Historic figures of Hampton Court Palace

The Family of Henry VIII (16th century) by British SchoolHistoric Royal Palaces

Hampton Court Palaces has been home to some of the most famous figures in British History. Some you will know and some you may not.

From Henry VIII to Sophia Duleep Singh each has played an important part in the long history of the palace.

Detail of a stained-glass window showing the figure of Cardinal Wolsey, (1845) by Thomas Willement and James BrittainHistoric Royal Palaces

Cardinal Wolsey

Thomas Wolsey was a diligent royal servant and statesman. He worked hard to translate King Henry VIII’s dreams and ambitions into reality.

Detail of a stained-glass window showing the figure of Cardinal Wolsey, (1845) by Thomas Willement and James BrittainHistoric Royal Palaces

In 1514, Wolsey leased Hampton Court and began transforming it into a magnificent Tudor Palace.

Wolsey fell from favour when he failed to deliver Henry's much desired divorce from Queen Katherine of Aragon.

Portrait of Henry VIII of England (Around 1537) by Hans Holbein, the YoungerMuseo Nacional Thyssen-Bornemisza

King Henry VIII

Henry VIII was the second Tudor monarch. His reign saw great change including the break from the Church of Rome and the Dissolution of the Monasteries.

In 1526 Henry acquired Hampton Court from Cardinal Wolsey who was rapidly falling out of favour.

Portrait of Henry VIII of England (Around 1537) by Hans Holbein, the YoungerMuseo Nacional Thyssen-Bornemisza

Hampton Court became Henry VIII’s favourite palace. He spent more time here than at any other of his residences during the second half of his reign.

His ambitious building works included new royal apartments, huge kitchens, tennis courts, and the ceiling of the Great Hall.

Henry VII, Elizabeth of York, Henry VIII and Jane Seymour by Remigius van Leemput (d. 1675)Historic Royal Palaces

Queen Jane Seymour

Jane Seymour was the eldest daughter of ten children of Sir John Seymour. She was raised in the family home of Wolf Hall Manor in Wiltshire.

Jane was the third queen consort of King Henry VIII. They married in 1536 following the execution of Queen Anne Boleyn.

Henry VII, Elizabeth of York, Henry VIII and Jane Seymour by Remigius van Leemput (d. 1675)Historic Royal Palaces

All of Henry VIII's queens stayed at Hampton Court Palace.

In 1537 Jane Seymour gave birth to the future King Edward VI in her apartments overlooking Clock Court.

Prince Edward was baptised in the royal chapel. Sadly, Queen Jane died shortly after.

Elizabeth I (1533-1603) (16th century) by British SchoolHistoric Royal Palaces

Elizabeth I

Queen Elizabeth I's long reign witnessed some of the most famous events in British History including the destruction of the Spanish Armada in 1588.

Elizabeth I (1533-1603) (16th century) by British SchoolHistoric Royal Palaces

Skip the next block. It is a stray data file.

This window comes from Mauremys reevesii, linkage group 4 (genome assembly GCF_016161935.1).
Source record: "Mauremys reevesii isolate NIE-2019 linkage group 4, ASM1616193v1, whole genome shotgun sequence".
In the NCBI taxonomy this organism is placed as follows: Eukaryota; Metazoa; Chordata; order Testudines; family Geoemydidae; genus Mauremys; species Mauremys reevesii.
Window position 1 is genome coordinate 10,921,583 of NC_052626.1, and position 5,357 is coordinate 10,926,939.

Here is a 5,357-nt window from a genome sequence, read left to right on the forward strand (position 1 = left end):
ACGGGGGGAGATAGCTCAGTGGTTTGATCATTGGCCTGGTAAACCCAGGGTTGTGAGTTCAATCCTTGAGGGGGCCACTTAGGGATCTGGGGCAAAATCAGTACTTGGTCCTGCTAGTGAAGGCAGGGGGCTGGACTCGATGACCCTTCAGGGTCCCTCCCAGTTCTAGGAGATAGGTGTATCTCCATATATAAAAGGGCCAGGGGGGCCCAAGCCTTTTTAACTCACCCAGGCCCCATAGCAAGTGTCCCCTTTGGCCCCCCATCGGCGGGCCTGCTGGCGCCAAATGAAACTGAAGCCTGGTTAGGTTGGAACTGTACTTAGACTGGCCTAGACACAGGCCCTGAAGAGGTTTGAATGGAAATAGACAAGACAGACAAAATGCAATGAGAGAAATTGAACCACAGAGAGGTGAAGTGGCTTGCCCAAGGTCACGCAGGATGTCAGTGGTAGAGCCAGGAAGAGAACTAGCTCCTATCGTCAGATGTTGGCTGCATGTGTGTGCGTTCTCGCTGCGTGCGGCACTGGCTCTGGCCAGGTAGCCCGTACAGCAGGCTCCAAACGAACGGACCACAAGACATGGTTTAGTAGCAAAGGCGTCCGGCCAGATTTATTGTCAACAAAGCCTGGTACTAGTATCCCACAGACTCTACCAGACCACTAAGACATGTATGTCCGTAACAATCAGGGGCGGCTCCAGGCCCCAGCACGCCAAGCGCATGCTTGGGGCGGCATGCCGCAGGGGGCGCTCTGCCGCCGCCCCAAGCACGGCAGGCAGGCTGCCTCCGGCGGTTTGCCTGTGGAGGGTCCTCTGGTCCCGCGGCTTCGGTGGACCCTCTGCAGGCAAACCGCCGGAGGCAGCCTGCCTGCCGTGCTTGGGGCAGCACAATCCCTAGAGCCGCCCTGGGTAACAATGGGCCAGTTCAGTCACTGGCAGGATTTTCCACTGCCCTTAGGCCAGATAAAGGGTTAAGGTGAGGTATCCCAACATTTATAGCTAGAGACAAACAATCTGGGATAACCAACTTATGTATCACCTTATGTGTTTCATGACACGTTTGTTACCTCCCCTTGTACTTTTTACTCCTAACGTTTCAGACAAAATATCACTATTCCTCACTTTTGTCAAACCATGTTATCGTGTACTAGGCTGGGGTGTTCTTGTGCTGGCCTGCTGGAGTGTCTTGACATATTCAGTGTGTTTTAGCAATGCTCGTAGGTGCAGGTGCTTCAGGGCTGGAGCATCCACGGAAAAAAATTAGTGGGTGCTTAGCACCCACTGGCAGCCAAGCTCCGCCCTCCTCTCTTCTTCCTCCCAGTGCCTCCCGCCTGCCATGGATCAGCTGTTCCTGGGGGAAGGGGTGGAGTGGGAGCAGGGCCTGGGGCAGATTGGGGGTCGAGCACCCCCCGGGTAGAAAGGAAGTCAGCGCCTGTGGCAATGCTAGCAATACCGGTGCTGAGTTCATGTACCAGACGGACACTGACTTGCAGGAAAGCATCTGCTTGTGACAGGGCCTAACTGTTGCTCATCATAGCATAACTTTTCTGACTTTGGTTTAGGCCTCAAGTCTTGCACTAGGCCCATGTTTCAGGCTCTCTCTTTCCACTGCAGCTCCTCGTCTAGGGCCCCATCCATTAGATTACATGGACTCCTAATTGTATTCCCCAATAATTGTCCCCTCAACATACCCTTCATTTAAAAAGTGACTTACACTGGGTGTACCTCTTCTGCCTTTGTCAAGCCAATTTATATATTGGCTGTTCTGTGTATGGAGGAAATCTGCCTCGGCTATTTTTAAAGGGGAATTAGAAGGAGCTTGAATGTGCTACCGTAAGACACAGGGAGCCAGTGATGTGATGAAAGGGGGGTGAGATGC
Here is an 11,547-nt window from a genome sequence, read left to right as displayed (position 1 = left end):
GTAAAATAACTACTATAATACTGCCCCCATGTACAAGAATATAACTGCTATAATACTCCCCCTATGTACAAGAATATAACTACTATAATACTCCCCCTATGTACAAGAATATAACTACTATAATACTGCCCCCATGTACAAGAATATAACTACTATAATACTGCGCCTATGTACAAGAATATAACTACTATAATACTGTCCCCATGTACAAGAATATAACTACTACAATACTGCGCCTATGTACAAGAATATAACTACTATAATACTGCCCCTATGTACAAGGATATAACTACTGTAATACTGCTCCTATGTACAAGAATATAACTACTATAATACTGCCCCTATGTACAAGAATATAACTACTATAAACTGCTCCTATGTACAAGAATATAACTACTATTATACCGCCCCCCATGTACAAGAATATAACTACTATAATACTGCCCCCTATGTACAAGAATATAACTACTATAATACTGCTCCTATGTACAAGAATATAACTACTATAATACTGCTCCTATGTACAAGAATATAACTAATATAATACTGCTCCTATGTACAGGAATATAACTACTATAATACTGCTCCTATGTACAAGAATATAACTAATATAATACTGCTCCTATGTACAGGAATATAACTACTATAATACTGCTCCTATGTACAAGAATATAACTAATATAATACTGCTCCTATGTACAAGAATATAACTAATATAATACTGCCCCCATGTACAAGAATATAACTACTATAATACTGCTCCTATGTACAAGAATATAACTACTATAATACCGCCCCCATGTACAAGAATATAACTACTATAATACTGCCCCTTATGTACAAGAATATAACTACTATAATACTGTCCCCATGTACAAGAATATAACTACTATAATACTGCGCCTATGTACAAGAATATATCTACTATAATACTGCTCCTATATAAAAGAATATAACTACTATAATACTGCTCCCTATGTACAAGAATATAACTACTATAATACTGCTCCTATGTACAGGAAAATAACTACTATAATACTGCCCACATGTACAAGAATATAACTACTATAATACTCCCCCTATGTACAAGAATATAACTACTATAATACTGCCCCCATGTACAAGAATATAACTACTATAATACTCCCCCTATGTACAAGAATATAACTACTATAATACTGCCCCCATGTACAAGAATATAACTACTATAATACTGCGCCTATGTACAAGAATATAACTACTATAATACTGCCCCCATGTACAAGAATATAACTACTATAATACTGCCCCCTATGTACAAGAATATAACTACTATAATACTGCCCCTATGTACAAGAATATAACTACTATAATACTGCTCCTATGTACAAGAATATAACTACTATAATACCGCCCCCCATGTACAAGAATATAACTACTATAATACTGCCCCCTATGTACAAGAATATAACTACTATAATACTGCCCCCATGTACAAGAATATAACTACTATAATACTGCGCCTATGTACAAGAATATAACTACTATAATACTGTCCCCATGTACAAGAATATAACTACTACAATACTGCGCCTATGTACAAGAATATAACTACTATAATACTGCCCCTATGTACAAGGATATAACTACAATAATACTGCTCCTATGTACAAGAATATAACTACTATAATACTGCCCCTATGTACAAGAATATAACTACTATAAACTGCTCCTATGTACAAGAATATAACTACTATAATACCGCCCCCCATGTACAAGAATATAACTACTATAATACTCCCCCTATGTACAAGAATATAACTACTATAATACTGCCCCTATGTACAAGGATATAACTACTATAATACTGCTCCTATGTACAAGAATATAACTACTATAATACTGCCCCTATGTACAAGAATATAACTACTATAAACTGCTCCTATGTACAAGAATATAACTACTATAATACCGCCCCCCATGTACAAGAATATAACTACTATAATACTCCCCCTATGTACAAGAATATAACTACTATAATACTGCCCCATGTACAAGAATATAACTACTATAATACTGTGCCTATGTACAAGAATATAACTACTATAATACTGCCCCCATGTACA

Elizabeth I visited Hampton Court many times throughout her life. In 1555 she stayed as a prisoner following the unsuccessful Wyatt's Rebellion.

As Queen, Elizabeth often spent Christmas and New Years at the Palace where she received many lavish gifts.

Engraved Portrait of William Shakespeare (1564-1616) (1800/1850)British Museum

William Shakespeare

William Shakespeare was a playwright and poet. He is arguably the most influential writer in the English language.

Shakespeare performed with the 'King's Men' at Hampton Court in 1603. It is likely they performed A Midsummer Night's Dream.

LIFE Photo Collection

Oliver Cromwell

Oliver Cromwell was a soldier and leader during the English Civil War. 

After the execution of Charles I in 1649, Cromwell eventually became Lord Protector in 1653.

Cromwell often stayed at Hampton Court Palace and helped save it from destruction.

William III and Mary II (c.1689) by Robert WhiteHistoric Royal Palaces

King William III and Queen Mary II

William III and Mary II  became joint monarchs  after the Glorious Revolution and the deposition of James II in 1689.

Soon after their accession to the English throne, William and Mary commissioned architect Sir Christopher Wren to rebuild Hampton Court.

William III and Mary II (c.1689) by Robert WhiteHistoric Royal Palaces

Wren planned to demolish the whole palace and rebuild it in a Baroque style. Fortunately, his budget would not allow it.

Wren's work at Hampton Court includes the spectacular Fountain Court, and the grand South Front. William and Mary also developed the iconic gardens.

Queen Victoria (1890) by Baron Heinrich von Angeli (1840-1925)Royal Collection Trust, UK

Queen Victoria

Queen Victoria was one of Britain's longest serving monarchs. Born and raised at Kensington Palace she became queen in 1837.

Hampton Court Palace was partly opened to the public during the reign of Queen Victoria.

Princess Sophia Duleep Singh (1913)Museum of London

Sophia Duleep Singh

Sophia Duleep Singh was  the daughter of Maharaja Duleep Singh and Bamba Müller.

Princess Sophia was a long-time campaigner for Women's Suffrage and women's rights.

In 1896, Queen Victoria gave  Sophia Faraday House, then part of the Hampton Court Estate. 




Grand Duchess Xenia Alexandrovna of RussiaHistoric Royal Palaces

Grand Duchess Xenia Alexandrovna

Eldest daughter of Tsar Alexander III of Russia and Empress Maria Feodorovna of Russia.

After the destruction of the monarchy in Russia, Xenia fled to Europe.

The Duchess lived at Wilderness House in the grounds of  Hampton Court Palace, where she died in 1960.

Hampton Court Palace was an important witness in the lives of these historical figures, but there are many more who lived and worked here. Find out more about key moments in the Palace's history in A Timeline of Hampton Court Palace's 500-year History.

Looking for more histories and stories? Visit hrp.org.uk to find more royal history.

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